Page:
Does the processing of hypnotic analgesia require attention-demanding resources? : a dual task analysis of hypnotic-susceptibility-mediated differences in executive attentional processing between hypnotic and nonhypnotic analgesia : a thesis presented in part fulfilment of the requirements for the degree of Master of Arts in Psychology at Massey University

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There is substantial evidence that hypnotic analgesia can be effective in reducing pain and distress in both experimental and clinical settings in at least a sizeable portion of the population. However, the mechanism whereby hypnosis achieves this are not well-understood and various explanations have been proposed. These offer fundamentally different predictions about the attentional involvement of hypnotic analgesia, which are highly relevant to pain research as the disruption of ongoing activity is one of the more debilitating aspects of pain. While cognitive-behavioural coping strategies may attenuate pain of short duration, their effortful deployment further interferes with ongoing activity, and there are strong indications that their effectiveness rather rapidly decreases as pain perseveres. If as dissociated-control theory proposes, hypnotic analgesia does not require attentional effort for its execution, it would provide significant advantages for individuals who can effectively achieve it (i.e., those who are highly susceptible to hypnotic suggestions). This hypothesis was further tested in an experimental study using a dual-task scenario and repeated-measures design. One hundred and ninety student volunteers were first screened for hypnotic susceptibility using the Hardvard Group Scale of Hypnotic Susceptibility: Form A, and seventy-eight also completed a more demanding follow-up assessment using the Waterloo-Stanford Group C scale. This resulted in fifty individuals who qualified for participation in the experimental part of the study by scoring as either high or low hypnotisable on both these measures. Of these, 12 lows and 14 highs went on to take part in an experimental study that had high and low hypnotisables performed a cognitively demanding tracking task while using either hypnotic analgesia or cognitive-behavioural strategies to cope with iontophoretically administered pain. Interruption of tracking performance during each coping method was used as a measure of central attentional resources needed to execute that coping strategy. Results did not find evidence for the hypothesised absence of interference effects among high hypnotisables using hypnotic analgesia. Possible reasons are examined and exploration of data indicates that the tracking task was not difficult enough to require significant and continuous attention, and lacked sensitivity to distinguish interference effects between treatment conditions. Findings do not allow a conclusion of support for either explanation of the mechanisms underlying effective hypnotic analgesia. Highly hypnotisable subjects using hypnotic analgesia did achieve significantly greater reductions in both the intensity and unpleasantness of the pain than low hypnotisables using hypnotic analgesia or high and low hypnotisables using cognitive-behavioural coping strategies. Characteristics of the attentional capture of visual motion are discussed and suggestions made for future research and improvements to the design of the current study. Considerable attention is given to findings of a large body of neurophysiological studies of brain activity and a proposed neuropsychophysiological model of hypnosis. When combined, results of these studies indicate that: the mechanisms of attentional control involved in the process of hypnosis are fundamentally different from those involved in the use of standard cognitive-behavioural strategies, but that both processes do require central attentional effort and resources.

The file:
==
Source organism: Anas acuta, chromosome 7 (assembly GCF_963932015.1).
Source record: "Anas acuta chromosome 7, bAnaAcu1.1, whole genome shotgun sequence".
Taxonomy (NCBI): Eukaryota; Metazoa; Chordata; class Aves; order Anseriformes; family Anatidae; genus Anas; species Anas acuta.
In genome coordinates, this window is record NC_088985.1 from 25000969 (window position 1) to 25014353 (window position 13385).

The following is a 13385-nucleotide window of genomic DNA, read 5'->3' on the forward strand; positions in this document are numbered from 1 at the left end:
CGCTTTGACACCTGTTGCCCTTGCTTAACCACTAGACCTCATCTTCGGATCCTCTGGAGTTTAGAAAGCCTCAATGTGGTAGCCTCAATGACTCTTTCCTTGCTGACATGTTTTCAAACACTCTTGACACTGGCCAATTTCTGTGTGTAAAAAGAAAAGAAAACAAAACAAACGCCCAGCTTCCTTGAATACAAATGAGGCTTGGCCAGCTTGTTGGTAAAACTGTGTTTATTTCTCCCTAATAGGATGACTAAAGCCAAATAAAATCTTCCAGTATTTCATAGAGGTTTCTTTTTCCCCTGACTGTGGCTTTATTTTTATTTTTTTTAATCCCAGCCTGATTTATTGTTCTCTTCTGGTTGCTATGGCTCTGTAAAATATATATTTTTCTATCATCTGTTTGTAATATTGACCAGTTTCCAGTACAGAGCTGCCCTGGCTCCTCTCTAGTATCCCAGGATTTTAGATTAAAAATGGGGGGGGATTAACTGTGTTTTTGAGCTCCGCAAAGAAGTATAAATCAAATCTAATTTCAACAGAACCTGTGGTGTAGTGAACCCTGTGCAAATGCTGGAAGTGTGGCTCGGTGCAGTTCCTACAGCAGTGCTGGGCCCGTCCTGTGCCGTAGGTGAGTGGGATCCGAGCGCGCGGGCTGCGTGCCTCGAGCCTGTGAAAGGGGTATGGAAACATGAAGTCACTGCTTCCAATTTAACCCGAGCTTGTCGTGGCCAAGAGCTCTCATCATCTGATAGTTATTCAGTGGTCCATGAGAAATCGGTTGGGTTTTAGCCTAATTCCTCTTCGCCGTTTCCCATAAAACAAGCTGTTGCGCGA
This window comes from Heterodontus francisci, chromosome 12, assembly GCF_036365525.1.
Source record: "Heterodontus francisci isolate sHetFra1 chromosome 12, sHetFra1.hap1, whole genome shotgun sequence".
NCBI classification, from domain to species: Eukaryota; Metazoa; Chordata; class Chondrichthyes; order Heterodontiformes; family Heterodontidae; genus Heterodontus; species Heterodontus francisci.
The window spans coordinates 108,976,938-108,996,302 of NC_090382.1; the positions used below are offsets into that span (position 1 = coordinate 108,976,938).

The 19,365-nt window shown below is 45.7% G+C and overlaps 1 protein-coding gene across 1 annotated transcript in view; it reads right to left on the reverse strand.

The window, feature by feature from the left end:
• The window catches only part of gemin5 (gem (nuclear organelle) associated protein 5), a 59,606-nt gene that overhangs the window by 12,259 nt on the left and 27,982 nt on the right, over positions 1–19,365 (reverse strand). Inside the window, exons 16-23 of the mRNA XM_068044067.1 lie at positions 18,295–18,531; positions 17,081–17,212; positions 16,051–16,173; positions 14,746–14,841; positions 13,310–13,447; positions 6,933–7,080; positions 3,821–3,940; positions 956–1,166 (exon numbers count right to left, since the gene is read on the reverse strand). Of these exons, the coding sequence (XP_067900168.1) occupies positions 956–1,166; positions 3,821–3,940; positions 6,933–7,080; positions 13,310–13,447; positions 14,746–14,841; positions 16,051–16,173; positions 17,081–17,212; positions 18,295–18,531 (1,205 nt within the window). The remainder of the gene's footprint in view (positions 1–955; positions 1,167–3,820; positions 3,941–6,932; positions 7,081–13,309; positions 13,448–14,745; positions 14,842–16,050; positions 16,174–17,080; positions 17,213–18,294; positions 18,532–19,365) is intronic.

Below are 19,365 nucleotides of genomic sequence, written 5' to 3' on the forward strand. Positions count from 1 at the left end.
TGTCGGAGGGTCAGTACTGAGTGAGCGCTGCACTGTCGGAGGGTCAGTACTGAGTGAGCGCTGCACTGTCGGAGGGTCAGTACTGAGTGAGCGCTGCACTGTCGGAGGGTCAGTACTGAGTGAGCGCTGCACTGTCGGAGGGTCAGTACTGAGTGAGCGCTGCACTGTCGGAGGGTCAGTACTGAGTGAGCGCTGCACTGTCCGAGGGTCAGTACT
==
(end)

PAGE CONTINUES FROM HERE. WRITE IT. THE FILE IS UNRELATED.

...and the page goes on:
Hypnotism -- Therapeutic use, Analgesia -- Psychological aspects, Pain -- Treatment, Attention, Neuropsychology